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Nov 20, 2021 07:31:14   #
knessr
 
Having been on 20+ cruises, your 16-300mm will cover you well in 99% of the shots. As for the tripod, leave it home. You won't have time to set it up and use it while on shore excursions and it is worthless while on a moving ship.

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Nov 20, 2021 08:05:16   #
Warhorse
 
While I have not been on as many cruises as knessr (7), I have to agree that your 16-300 would cover just about anything you would want to shoot.

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Nov 20, 2021 08:05:41   #
Kevin.M Loc: Forked River, NJ
 
2435marty wrote:
Going on a cruise end of February til mid March of '22. Considering that the photography is going to be of most everything ( people, places and things from near to far). Trying to pack light as possible, no tripod, what lenses should I consider taking (Nikon D7200). Available lenses, Nikon 16-85, 70-200, 50-300, 50mm and Tamron 16-300. I'm going to try to stay off Auto. I recently retired, got into photography to stay busy not quite three years ago, so I have a lot to learn and could use advise to make this bucket list trip memorable. Thanks everyone in advance.
Going on a cruise end of February til mid March of... (show quote)


As mentioned previously you don't say where you're cruising to. I recently went on a cruise and took my camera and 2 lenses. I would take your Nikon 16-85 and either one of your 300mm lenses or leave the 300mm home and rent a Nikon 200-500 for the trip. Definetly experiment, Aperture or Shutter priority with auto ISO, "P" mode or Auto should get you nice photo's.

Enjoy!

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Nov 20, 2021 09:51:13   #
Longshadow Loc: Audubon, PA, United States
 
I took my 50 and 18-200 to Iceland.
Didn't want to be carrying a bunch of stuff.

Why off Auto?.?
Because "someone said"?????
Auto is very good and comes in handy.
Some people avoid Auto like the plague, horseshit.
THEIR OPINION!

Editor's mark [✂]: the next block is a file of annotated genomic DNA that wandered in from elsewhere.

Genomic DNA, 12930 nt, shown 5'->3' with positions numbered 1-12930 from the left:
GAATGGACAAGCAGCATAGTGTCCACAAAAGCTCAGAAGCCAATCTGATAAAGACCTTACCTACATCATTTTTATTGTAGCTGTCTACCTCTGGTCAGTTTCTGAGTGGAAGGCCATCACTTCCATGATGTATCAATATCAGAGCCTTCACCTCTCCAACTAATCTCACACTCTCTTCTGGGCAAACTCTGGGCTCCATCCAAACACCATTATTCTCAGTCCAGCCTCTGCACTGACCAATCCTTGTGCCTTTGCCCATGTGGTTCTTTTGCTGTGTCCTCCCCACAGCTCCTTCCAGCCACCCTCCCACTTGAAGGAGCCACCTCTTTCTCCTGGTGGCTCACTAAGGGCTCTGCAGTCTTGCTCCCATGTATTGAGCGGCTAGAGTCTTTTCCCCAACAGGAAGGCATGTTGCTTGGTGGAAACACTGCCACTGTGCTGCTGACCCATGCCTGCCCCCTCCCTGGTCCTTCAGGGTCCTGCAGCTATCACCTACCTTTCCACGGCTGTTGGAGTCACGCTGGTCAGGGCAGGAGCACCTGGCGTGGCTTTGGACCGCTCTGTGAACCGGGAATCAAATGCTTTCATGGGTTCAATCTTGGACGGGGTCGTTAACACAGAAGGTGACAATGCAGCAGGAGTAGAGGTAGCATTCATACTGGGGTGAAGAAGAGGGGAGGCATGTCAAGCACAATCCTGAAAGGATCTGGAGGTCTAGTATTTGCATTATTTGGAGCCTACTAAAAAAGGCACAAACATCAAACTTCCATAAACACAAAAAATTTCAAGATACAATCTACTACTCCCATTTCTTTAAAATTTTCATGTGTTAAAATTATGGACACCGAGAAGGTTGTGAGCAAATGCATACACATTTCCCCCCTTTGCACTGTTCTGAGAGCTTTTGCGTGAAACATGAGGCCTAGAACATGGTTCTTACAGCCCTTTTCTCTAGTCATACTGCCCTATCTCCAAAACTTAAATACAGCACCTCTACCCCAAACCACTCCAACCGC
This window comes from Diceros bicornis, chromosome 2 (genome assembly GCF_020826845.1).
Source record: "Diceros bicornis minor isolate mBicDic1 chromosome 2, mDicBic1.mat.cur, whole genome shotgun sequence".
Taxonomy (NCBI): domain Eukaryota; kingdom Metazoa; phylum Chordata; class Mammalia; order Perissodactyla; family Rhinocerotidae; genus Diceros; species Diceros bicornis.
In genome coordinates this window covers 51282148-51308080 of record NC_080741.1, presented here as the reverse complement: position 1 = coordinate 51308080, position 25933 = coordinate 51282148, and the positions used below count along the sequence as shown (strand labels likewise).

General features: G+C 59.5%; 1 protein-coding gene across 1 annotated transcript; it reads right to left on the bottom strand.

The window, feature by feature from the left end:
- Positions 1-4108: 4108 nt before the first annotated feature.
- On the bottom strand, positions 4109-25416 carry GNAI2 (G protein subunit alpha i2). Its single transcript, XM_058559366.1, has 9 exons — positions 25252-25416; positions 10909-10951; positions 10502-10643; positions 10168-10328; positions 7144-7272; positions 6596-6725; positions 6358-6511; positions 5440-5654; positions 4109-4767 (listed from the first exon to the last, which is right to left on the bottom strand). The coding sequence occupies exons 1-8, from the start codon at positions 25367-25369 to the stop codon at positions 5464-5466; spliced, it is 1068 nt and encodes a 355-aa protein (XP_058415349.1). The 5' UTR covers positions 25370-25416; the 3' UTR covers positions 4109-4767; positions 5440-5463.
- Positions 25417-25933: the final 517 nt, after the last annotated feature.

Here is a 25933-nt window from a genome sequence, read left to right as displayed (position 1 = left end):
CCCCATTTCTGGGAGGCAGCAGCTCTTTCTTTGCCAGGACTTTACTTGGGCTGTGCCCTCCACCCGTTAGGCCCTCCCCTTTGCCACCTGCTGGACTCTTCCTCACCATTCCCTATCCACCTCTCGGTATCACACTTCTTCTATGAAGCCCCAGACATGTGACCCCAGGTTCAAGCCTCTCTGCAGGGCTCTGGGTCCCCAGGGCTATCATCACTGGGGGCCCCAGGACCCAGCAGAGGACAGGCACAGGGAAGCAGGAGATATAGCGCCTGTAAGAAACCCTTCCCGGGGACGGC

(Same with ONLY MANUAL - A self-imposed restriction!)
Auto has a place, just like A, S, and M do, depending on circumstances and desires.

If you believe you are still learning, the trip might not be the best place to experiment.
Practice and experiment with each mode so you learn what they do before you go.

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Nov 20, 2021 13:58:45   #
PHRubin Loc: Nashville TN USA
 
2435marty wrote:
Going on a cruise end of February til mid March of '22. Considering that the photography is going to be of most everything ( people, places and things from near to far). Trying to pack light as possible, no tripod, what lenses should I consider taking (Nikon D7200). Available lenses, Nikon 16-85, 70-200, 50-300, 50mm and Tamron 16-300. I'm going to try to stay off Auto. I recently retired, got into photography to stay busy not quite three years ago, so I have a lot to learn and could use advise to make this bucket list trip memorable. Thanks everyone in advance.
Going on a cruise end of February til mid March of... (show quote)

On my last cruise (a full ship country music themed one) I carried one DSLR with strobe and only my 18-300 zoom for on ship photos a well as a pocket camera for shore excursions. I also had spare batteries and chargers. I was happy with the results.

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Nov 21, 2021 06:39:58   #
Red6
 
2435marty wrote:
Going on a cruise end of February til mid March of '22. Considering that the photography is going to be of most everything ( people, places and things from near to far). Trying to pack light as possible, no tripod, what lenses should I consider taking (Nikon D7200). Available lenses, Nikon 16-85, 70-200, 50-300, 50mm and Tamron 16-300. I'm going to try to stay off Auto. I recently retired, got into photography to stay busy not quite three years ago, so I have a lot to learn and could use advise to make this bucket list trip memorable. Thanks everyone in advance.
Going on a cruise end of February til mid March of... (show quote)